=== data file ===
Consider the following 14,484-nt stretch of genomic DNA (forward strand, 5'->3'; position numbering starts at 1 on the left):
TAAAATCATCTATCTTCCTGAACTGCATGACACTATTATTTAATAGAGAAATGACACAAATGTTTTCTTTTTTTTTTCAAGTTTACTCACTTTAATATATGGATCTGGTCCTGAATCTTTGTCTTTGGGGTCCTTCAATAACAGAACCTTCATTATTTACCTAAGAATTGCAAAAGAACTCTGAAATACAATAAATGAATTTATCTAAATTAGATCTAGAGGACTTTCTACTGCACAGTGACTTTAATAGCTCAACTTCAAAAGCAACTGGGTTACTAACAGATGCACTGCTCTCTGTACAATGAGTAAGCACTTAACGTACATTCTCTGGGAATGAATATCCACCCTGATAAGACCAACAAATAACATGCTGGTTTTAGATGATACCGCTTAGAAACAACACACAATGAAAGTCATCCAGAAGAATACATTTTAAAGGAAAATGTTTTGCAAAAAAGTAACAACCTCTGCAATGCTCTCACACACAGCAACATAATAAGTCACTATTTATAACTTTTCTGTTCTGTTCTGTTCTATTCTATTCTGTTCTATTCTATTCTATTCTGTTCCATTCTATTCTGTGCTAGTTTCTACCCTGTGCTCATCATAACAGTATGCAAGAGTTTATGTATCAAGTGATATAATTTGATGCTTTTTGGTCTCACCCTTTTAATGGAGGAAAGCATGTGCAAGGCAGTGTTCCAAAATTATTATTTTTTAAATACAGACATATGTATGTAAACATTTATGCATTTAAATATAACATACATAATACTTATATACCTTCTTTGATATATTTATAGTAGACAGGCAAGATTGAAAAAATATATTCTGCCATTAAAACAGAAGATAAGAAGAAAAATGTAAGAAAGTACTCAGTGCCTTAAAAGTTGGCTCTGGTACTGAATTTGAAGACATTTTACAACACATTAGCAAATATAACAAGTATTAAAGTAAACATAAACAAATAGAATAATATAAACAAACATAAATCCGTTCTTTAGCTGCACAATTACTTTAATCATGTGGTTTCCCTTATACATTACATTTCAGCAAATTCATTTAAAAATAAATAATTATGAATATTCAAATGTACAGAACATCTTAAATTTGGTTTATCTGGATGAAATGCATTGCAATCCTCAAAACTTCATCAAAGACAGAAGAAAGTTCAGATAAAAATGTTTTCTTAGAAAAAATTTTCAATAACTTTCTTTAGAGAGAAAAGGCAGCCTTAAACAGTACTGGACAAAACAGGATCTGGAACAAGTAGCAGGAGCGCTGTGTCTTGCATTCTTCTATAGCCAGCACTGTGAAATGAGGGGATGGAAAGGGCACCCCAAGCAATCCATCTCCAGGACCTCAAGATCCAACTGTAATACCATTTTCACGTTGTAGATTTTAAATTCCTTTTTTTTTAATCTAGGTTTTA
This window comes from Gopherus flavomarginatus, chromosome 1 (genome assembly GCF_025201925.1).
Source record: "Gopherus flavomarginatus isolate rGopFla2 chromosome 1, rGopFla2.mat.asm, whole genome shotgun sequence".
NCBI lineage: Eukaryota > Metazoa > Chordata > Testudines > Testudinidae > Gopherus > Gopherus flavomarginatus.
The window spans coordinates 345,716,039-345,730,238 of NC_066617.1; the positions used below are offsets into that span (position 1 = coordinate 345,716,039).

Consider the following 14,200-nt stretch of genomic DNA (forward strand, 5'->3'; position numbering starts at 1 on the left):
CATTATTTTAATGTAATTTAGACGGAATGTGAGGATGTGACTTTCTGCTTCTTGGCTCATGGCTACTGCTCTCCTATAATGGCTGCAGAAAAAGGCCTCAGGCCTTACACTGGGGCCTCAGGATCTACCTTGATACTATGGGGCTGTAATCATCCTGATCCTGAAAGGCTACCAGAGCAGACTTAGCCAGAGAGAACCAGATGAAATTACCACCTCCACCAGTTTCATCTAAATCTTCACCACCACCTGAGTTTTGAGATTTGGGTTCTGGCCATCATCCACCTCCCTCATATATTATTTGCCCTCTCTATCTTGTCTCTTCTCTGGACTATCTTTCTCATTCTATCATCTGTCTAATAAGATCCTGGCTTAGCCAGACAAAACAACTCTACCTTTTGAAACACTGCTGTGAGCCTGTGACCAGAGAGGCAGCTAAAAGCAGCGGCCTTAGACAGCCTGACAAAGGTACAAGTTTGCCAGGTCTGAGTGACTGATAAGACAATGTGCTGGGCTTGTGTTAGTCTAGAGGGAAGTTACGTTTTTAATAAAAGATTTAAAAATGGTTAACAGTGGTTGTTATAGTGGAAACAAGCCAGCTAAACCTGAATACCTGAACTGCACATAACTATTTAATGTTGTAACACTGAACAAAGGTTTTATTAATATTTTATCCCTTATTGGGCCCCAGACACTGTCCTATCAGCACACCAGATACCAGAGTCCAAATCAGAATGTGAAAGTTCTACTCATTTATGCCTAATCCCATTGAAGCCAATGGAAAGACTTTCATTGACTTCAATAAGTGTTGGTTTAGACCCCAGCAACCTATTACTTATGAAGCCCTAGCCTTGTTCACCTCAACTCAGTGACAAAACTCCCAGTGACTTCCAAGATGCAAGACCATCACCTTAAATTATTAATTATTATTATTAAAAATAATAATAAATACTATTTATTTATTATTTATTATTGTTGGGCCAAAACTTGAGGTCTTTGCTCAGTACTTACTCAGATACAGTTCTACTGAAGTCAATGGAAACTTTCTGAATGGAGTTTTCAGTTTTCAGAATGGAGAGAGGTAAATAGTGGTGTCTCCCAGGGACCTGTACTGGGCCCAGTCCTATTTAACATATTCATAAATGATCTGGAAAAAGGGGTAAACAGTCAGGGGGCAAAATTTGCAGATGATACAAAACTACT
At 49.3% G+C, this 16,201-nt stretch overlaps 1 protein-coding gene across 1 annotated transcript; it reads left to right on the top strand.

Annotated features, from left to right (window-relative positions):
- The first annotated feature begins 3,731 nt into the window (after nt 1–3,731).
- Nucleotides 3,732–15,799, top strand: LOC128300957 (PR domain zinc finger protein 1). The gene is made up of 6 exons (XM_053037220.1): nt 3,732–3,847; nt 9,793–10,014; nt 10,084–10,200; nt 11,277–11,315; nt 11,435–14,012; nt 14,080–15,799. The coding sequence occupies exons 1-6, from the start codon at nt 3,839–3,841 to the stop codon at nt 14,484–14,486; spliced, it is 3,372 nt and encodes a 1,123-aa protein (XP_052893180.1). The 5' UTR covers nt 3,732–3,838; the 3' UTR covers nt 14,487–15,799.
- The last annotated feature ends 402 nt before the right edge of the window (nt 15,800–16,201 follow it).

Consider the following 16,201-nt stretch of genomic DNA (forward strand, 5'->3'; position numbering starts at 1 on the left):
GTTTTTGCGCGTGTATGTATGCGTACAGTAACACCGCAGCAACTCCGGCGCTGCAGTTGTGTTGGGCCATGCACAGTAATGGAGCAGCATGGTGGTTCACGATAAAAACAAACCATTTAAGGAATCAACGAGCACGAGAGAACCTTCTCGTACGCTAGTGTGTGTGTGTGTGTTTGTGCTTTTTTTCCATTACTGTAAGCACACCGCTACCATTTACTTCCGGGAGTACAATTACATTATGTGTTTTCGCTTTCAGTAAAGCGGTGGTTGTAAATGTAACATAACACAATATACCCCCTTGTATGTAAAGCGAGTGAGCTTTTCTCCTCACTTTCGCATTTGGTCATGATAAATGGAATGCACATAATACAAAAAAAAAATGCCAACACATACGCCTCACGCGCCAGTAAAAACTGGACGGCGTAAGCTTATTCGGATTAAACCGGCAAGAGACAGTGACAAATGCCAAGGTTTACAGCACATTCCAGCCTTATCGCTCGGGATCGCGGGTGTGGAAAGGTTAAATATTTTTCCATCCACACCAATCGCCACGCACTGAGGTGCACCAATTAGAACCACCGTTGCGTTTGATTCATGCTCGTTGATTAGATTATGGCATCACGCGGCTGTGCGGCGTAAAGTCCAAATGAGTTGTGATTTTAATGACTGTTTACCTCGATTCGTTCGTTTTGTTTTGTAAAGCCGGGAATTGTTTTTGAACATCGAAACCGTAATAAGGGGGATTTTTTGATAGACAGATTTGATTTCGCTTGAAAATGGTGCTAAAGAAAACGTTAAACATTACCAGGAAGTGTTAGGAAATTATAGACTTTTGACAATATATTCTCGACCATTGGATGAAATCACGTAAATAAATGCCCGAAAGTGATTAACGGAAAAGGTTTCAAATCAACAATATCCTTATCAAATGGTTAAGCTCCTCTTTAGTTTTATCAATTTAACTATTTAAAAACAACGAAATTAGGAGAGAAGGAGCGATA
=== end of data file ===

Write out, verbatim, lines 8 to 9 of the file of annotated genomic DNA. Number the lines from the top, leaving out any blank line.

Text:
CATTATTTTAATGTAATTTAGACGGAATGTGAGGATGTGACTTTCTGCTTCTTGGCTCATGGCTACTGCTCTCCTATAATGGCTGCAGAAAAAGGCCTCAGGCCTTACACTGGGGCCTCAGGATCTACCTTGATACTATGGGGCTGTAATCATCCTGATCCTGAAAGGCTACCAGAGCAGACTTAGCCAGAGAGAACCAGATGAAATTACCACCTCCACCAGTTTCATCTAAATCTTCACCACCACCTGAGTTTTGAGATTTGGGTTCTGGCCATCATCCACCTCCCTCATATATTATTTGCCCTCTCTATCTTGTCTCTTCTCTGGACTATCTTTCTCATTCTATCATCTGTCTAATAAGATCCTGGCTTAGCCAGACAAAACAACTCTACCTTTTGAAACACTGCTGTGAGCCTGTGACCAGAGAGGCAGCTAAAAGCAGCGGCCTTAGACAGCCTGACAAAGGTACAAGTTTGCCAGGTCTGAGTGACTGATAAGACAATGTGCTGGGCTTGTGTTAGTCTAGAGGGAAGTTACGTTTTTAATAAAAGATTTAAAAATGGTTAACAGTGGTTGTTATAGTGGAAACAAGCCAGCTAAACCTGAATACCTGAACTGCACATAACTATTTAATGTTGTAACACTGAACAAAGGTTTTATTAATATTTTATCCCTTATTGGGCCCCAGACACTGTCCTATCAGCACACCAGATACCAGAGTCCAAATCAGAATGTGAAAGTTCTACTCATTTATGCCTAATCCCATTGAAGCCAATGGAAAGACTTTCATTGACTTCAATAAGTGTTGGTTTAGACCCCAGCAACCTATTACTTATGAAGCCCTAGCCTTGTTCACCTCAACTCAGTGACAAAACTCCCAGTGACTTCCAAGATGCAAGACCATCACCTTAAATTATTAATTATTATTATTAAAAATAATAATAAATACTATTTATTTATTATTTATTATTGTTGGGCCAAAACTTGAGGTCTTTGCTCAGTACTTACTCAGATACAGTTCTACTGAAGTCAATGGAAACTTTCTGAATGGAGTTTTCAGTTTTCAGAATGGAGAGAGGTAAATAGTGGTGTCTCCCAGGGACCTGTACTGGGCCCAGTCCTATTTAACATATTCATAAATGATCTGGAAAAAGGGGTAAACAGTCAGGGGGCAAAATTTGCAGATGATACAAAACTACT
At 49.3% G+C, this 16,201-nt stretch overlaps 1 protein-coding gene across 1 annotated transcript; it reads left to right on the top strand.